Presbyterians of the Past

Stuart Robinson, 1814-1881

Stuart Robinson, Web Picture, 3-11-2016Is it a scowl of anger or grimace of pain that is on the face of Stuart Robinson? His appearance may very well be due to pain. When he was an infant his nurse was tossing him in the air, as adults sometimes do, and watching him giggle, as babies will do, when she accidentally missed him and he fell to the floor. One can only imagine the horror of the nurse as she saw the child she cared for screaming in pain. The injuries were fearful. His right shoulder was dislocated, his hand and thumb were seriously injured, and his head was injured such that the doctor believed, using the terminology of the day, “idiocy,” might be the result. Robinson recovered fully from his head injury but both his arm and hand were disabled for the remainder of his life such that stiffness and awkwardness could be seen in his gestures from the pulpit. Matters were made worse when he broke the same arm in an accident while riding a train from Baltimore to Kentucky. Yes, his facial appearance may very well be due to pain, but then there is the possibility of the scowl of anger, an appearance of antagonism because his character, integrity, and honor as a man and a minister were assailed and slandered such that he sued the source of the defaming words.

Stuart Robinson was of Scotch-Irish stock, born November 14, 1814, to James and Martha (Porter) Robinson in Strabane, County Tyrone, Ireland. Martha was the daughter of an elder in the Irish Presbyterian Church and her grandfather had been a Presbyterian minister. Stuart’s father was a successful purveyor of linen until he lost his wealth through guaranteeing some loans that did not work out. Thus, as so many residents of Ireland were doing in the era, James took the family first briefly to New York and then on to Virginia where they settled. When Stuart was but six or seven years old his mother died. The household had no relatives in the United States, so Stuart lived with another family, the Troutmans, through an arrangement by his father.

The Troutmans raised Stuart as their own and came to realize he was highly intelligent. They made sure that he attended the best schools possible. As with several of the biographical subjects presented on Presbyterians of the Past, his intellectual gifts were evidenced by an incredible memory. The Troutmans sought the advice of their pastor, Rev. James M. Brown, regarding the best course for study for Stuart. Brown observed the thirteen year old’s abilities, took him into his home, and directed his studies until he was sent to study in an academy in Romney, Virginia, mastered by Rev. William H. Foote. At about the age of sixteen he professed faith in Christ. When it was time to enter college, Robinson joined the freshman class at Amherst in Massachusetts, graduating in 1836. For preparation for the ministry he studied one year in Union Seminary, Virginia; then he taught for two years to earn tuition for more study; and then studied two years in Princeton Seminary but did not receive a certificate of completion.

Stuart Robinson was licensed by Greenbrier Presbytery, 1841, then ordained, October 8, 1842, at Lewisburg, Virginia (currently in West Virginia) to serve the Kanawha Salines Church. He continued in the ministry serving churches in Kentucky, then Baltimore, and then moved back to Kentucky where he taught in Danville Seminary before becoming minister of Second Church, Louisville. Stuart Robinson was known for his preaching gifts, the precision of his sermons, his pointed and no holds barred writing, and a short-fused temper. His memorialist, J. N. Saunders, commented that, “his temper sometimes got the better of him; that his great will was sometimes too imperious, and that he often said things that were unnecessarily severe and wounding” (p. 34). At the time of the lawsuits that will be discussed in the following paragraphs, Robinson had been at Second Church since 1858.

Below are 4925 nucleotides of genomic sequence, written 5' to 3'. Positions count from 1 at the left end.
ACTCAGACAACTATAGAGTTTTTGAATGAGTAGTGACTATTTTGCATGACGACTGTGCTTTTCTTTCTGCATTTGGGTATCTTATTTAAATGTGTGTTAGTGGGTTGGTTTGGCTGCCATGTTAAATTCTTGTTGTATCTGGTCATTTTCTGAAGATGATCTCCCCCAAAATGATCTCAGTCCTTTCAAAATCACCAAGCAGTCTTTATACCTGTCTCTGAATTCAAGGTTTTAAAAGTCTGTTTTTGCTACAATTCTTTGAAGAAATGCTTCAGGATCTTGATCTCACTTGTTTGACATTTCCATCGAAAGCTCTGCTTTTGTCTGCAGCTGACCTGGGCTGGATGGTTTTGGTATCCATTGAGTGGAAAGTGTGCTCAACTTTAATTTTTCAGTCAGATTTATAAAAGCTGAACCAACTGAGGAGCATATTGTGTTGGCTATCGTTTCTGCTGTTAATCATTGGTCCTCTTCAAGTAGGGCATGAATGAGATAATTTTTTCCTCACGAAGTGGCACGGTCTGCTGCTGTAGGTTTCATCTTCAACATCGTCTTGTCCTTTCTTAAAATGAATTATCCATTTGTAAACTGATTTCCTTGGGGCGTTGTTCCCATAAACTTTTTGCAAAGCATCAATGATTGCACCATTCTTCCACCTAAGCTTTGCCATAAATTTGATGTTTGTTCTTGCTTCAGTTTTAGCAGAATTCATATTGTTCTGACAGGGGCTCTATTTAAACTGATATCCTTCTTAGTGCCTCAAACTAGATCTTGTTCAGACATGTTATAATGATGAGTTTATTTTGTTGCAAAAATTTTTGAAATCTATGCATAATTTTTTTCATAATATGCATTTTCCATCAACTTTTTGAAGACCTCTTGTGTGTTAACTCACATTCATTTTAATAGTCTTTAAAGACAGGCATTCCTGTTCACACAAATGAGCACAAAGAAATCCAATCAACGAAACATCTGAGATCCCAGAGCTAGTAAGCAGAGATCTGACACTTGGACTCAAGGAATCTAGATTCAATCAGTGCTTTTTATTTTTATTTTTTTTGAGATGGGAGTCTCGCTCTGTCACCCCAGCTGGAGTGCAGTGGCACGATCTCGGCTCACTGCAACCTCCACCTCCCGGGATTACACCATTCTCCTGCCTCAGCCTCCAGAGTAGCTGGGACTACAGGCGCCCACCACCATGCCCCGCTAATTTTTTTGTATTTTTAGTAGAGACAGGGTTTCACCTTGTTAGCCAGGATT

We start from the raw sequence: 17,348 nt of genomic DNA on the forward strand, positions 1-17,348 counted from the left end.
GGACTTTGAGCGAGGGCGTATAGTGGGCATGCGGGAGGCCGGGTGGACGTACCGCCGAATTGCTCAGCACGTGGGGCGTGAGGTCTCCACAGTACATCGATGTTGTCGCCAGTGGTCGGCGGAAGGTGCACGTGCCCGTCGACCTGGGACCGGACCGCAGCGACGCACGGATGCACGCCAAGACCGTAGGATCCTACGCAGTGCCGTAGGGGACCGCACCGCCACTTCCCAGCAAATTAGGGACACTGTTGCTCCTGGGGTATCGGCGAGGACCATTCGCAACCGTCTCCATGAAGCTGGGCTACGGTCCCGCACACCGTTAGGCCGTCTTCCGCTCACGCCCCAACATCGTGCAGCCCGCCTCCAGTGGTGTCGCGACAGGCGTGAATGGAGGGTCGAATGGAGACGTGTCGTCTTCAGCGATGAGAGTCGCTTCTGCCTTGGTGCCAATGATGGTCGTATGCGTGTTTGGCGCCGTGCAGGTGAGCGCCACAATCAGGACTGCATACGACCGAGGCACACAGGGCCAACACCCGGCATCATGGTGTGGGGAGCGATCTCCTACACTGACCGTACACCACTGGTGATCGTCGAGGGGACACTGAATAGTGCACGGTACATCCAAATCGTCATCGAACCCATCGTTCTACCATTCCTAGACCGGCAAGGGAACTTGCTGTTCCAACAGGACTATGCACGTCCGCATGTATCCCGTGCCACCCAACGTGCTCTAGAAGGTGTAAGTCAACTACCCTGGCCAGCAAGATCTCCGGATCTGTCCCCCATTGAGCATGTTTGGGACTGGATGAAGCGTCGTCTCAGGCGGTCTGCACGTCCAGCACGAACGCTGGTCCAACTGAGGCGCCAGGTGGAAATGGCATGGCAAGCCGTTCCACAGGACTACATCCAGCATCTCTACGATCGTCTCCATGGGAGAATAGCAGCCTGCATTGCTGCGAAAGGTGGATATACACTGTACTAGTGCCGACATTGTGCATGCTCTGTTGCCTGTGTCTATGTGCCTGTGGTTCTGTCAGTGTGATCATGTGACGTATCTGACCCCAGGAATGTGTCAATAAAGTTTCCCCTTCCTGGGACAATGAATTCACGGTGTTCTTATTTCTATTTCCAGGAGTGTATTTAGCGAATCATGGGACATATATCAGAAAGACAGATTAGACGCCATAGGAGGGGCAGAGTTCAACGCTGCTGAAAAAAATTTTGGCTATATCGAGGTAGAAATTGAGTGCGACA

The story of Dr. Robinson’s litigation begins with The Hickman Courier of Hickman, Kentucky, which reported in March 1872 that an important libel suit had been filed by Rev. Stuart Robinson against the proprietors of the Chicago Evening Post seeking damages of 100,000.00. The compensation sought was described as, likely tongue in cheek, “a moderate sum.” Robinson was responding to a thirty-one word article published that January in the Post’s “Personal and Impersonal” column.

Rev. Stuart Robinson of Louisville, who advocated from the pulpit during the war, the shipping of yellow fever infected clothing to Northern cities, narrowly escaped death from small pox last week.

The purpose of the sentence was likely to inform the Post’s readers of Dr. Robinson’s illness. Despite the availability of an early type of vaccination, the “pox” was a common disease of the day that sometimes horribly scarred the victim. It is believed that the ghostly appearance of Queen Elizabeth, I, of England in her portraits is due to heavy makeup covering her small pox scars. The libelous portion of the piece was the comment that, expressed in a matter of fact manner as though it was common knowledge, Robinson had recommended from the pulpit that the Confederacy engage in what could be called today germ warfare by distributing yellow fever in the North. Could it be the between-the-lines purpose of the snippet was to interpret Robinson’s small pox as a divine judgment for his alleged yellow fever plan? One can only imagine the response of Robinson when he read the slanderous words given the struggles he had controlling his Scots-Irish ire as he grew in grace and sanctification.

The Chicago Evening Post had pursued an investigation into the facts and was “able to speak intelligently in reference to both” the yellow fever plan and Stuart Robinson’s character. The Post determined that one Mr. Conover was the source of the accusation and that it was “utterly without foundation in fact.” Another slice of humble pie was eaten by the Post as it went on to praise the character and integrity of Robinson saying he was “a Presbyterian clergyman of national reputation….For integrity, ability, and all those qualities of head and heart which adorn the profession, he stands second to few clergymen in the country.” Noted further it was said that Stuart Robinson had shown generosity and compassion for the people of Chicago the previous year by giving 1,000.00 to the relief fund for victims of the Great Fire. The Post continued noting that the comment had been added to its “Personal and Impersonal” column from another paper, the name of which is not mentioned. No Post editor had reviewed the piece before its publication. The Post’s confession ends with sorrow, penitence, and a touch of justification for its mistake.